[T]he bill is designed to reduce the abuse of habeas corpus that results from delayed and repetitive filings. . . . To help accomplish [this] purpose, the bill imposes periods of limitation on federal habeas corpus petitions filed under 28 U.S.C. § 2254. . . . This reform will curb the lengthy delays in filing that now often occur in federal habeas corpus litigation, while preserving the availability of review when a prisoner diligently pursues state remedies and applies for federal habeas review in a timely manner.

H.R.Rep. No. 104-23, at 29 (1996). Limiting the tolling provision to periods when state post-conviction applications remain undecided by the state courts, i.e., excluding from its coverage potentially lengthy gaps between levels of state court review, will encourage the diligent pursuit of remedies in those courts. In turn, that will curb delays in state post-conviction litigation and accelerate the federal habeas process. See Duncan, 121 S.Ct. at 2128 ("The 1-year limitation period of § 2244(d)(1) quite plainly serves the well-recognized interest in the finality of state court judgments. This provision reduces the potential for delay on the road to finality by restricting the time that a prospective federal habeas petitioner has in which to seek federal habeas review.") (citation omitted).

c. Other Courts' Treatment of the Issue

(i) Bennett's dicta

The straightforward construction of the term "pending" adopted here will not, as the Second Circuit suggested in Bennett, "force [petitioners] into federal court prematurely, before `giv[ing] . . . state courts [a] full opportunity to resolve any constitutional issues.'" Bennett, 199 F.3d at 119-20 (quoting O'Sullivan v. Boerckel, 526 U.S. 838, 845, 119 S.Ct. 1728, 144 L.Ed.2d 1 (1999)). This may have been true when Bennett was written, as it was then assumed (and later held) by the Second Circuit that a federal petition tolled the statute of limitations under § 2244(d)(2). However, in light of Duncan's reversal of that premise, see, 121 S.Ct. at 2129, I do not believe that excluding the intervals at issue here from the tolling provision will produce premature federal petitions. To the contrary, in tandem with the exhaustion requirement, see 28 U.S.C. § 2254(b)(1), it would serve only to "force" state defendants to pursue expeditious appellate review in state court of their applications for post-conviction review, a result that is consistent with the purpose of AEDPA.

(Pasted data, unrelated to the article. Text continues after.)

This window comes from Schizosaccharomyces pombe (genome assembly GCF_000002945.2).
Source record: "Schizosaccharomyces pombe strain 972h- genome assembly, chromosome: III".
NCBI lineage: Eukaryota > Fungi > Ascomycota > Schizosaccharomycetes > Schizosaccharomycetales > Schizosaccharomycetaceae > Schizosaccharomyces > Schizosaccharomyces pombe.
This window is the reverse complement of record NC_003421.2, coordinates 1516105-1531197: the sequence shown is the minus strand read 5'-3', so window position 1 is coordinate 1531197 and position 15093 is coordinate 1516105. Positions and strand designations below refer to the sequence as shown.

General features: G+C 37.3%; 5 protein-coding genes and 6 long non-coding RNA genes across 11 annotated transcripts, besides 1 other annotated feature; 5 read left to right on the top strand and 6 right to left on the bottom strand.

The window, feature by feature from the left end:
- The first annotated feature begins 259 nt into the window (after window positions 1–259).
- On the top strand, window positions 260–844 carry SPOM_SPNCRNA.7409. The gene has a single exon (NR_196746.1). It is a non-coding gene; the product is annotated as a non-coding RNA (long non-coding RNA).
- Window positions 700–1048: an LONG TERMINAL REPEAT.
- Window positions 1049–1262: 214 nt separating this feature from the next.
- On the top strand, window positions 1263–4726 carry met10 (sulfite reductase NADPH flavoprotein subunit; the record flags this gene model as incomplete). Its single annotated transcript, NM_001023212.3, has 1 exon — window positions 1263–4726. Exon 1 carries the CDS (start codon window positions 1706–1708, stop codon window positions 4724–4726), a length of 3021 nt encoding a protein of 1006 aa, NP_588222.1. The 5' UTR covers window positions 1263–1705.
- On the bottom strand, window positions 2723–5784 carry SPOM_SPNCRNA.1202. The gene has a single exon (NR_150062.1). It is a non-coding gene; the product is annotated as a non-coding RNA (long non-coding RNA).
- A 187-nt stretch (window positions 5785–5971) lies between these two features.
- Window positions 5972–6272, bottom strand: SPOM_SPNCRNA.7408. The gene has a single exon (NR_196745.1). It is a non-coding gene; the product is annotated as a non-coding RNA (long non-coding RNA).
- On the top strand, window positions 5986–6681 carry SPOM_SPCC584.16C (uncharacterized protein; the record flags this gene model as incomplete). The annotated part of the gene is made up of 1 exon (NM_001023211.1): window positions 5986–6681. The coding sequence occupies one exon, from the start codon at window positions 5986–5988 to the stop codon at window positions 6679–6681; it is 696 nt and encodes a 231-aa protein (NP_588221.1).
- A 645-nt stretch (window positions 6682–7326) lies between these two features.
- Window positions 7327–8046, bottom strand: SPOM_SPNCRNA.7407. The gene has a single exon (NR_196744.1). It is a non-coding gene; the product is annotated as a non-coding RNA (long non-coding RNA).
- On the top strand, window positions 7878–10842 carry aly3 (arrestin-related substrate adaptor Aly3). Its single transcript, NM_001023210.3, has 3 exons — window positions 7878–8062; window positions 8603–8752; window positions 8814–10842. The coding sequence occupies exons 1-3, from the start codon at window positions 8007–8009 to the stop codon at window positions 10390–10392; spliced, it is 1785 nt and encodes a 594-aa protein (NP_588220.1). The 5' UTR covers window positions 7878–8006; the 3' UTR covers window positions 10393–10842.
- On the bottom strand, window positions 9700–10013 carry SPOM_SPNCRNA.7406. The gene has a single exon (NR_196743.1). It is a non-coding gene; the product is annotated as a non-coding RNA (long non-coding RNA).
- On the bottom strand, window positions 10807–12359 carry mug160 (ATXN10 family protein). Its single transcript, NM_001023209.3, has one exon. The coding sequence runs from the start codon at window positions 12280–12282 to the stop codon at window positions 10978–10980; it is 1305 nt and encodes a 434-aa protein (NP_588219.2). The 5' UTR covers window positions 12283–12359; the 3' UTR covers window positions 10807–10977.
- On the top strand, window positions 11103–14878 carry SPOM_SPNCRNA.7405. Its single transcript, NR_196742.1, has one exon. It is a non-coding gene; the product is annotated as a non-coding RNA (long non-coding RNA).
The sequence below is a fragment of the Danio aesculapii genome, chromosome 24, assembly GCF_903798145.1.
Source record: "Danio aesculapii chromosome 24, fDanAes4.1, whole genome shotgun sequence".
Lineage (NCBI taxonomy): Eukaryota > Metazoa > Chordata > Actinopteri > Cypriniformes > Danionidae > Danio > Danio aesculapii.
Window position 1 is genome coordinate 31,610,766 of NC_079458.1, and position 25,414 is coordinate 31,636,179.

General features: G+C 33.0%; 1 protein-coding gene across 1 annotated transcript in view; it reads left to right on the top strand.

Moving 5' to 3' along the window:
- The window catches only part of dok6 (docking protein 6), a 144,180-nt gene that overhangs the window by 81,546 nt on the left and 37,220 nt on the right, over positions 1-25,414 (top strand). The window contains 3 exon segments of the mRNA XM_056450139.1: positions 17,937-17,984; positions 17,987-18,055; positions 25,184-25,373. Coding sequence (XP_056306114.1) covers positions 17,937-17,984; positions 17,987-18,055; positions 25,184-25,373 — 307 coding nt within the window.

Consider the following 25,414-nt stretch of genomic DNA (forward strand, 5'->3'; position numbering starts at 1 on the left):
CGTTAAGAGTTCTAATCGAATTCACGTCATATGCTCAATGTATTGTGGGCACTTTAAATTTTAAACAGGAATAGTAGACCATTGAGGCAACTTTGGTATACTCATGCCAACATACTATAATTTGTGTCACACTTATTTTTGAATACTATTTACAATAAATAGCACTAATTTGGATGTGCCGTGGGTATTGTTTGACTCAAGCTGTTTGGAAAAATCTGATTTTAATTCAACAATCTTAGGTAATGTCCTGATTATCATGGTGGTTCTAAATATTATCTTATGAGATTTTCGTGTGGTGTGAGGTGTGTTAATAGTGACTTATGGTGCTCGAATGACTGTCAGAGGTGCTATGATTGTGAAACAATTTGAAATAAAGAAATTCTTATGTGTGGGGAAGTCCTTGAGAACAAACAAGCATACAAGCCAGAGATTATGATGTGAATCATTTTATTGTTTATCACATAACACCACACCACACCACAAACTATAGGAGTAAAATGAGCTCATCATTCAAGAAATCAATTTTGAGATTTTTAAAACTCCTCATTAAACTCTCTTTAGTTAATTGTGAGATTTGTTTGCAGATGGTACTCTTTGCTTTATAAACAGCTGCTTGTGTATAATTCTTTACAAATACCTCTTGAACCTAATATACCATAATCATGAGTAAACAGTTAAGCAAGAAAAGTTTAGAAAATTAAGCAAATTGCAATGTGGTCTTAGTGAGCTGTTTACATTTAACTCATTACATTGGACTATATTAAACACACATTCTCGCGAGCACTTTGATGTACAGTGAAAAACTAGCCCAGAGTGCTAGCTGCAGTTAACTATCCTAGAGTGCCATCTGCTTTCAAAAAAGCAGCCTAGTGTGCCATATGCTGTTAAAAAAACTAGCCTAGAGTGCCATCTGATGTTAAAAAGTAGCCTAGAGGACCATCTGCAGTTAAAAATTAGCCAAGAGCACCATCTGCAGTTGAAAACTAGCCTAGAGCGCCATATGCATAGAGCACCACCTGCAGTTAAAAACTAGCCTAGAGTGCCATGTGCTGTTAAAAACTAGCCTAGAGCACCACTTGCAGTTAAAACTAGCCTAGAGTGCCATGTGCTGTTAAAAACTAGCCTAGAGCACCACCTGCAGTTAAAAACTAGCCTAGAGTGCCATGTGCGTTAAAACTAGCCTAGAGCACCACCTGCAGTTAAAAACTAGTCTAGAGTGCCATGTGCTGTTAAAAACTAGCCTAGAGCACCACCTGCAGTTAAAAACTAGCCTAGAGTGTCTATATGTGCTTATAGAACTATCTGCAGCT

Moreover, even if the result of this ruling were, for some reason, to force state prisoners to file federal habeas petitions before exhausting all of their claims in state court, that would not be a bad result. First, the Second Circuit has stated as recently as last year that state prisoners ought to be encouraged, and indeed rewarded, for filing their federal petitions as soon as possible, because doing so "leads to speedier completion of collateral review." Walker v. Artuz, 208 F.3d 357, 360-61 (2d Cir. 2000), rev'd, Duncan v. Walker, ___ U.S. ___, 121 S.Ct. 2120, 150 L.Ed.2d 251 (2001). Second, such "mixed petitions" are not uncommon, and the Second Circuit has recently recommended a procedure for dealing with them in the post-AEDPA world. Since the federal petition itself does not toll the limitations period, see Duncan, 121 S.Ct. at 2129, a district court should consider dismissing only the unexhausted claims and staying (rather than dismissing) the remaining claims. Zarvela v. Artuz, 254 F.3d 374, 380 (2d Cir. 2001). Furthermore, the district court "should explicitly condition the stay on the prisoner's pursuing state court remedies within a brief interval, normally 30 days, after the stay is entered and returning to federal court within a similarly brief interval, normally 30 days after state court exhaustion is completed." Id. at 381. Thus, the effect of a premature federal petition would allow the federal court to exercise reasonable control over when the state prisoner presents his collateral attack to the state court, rather than leave that issue to the vagaries of state procedural requirements.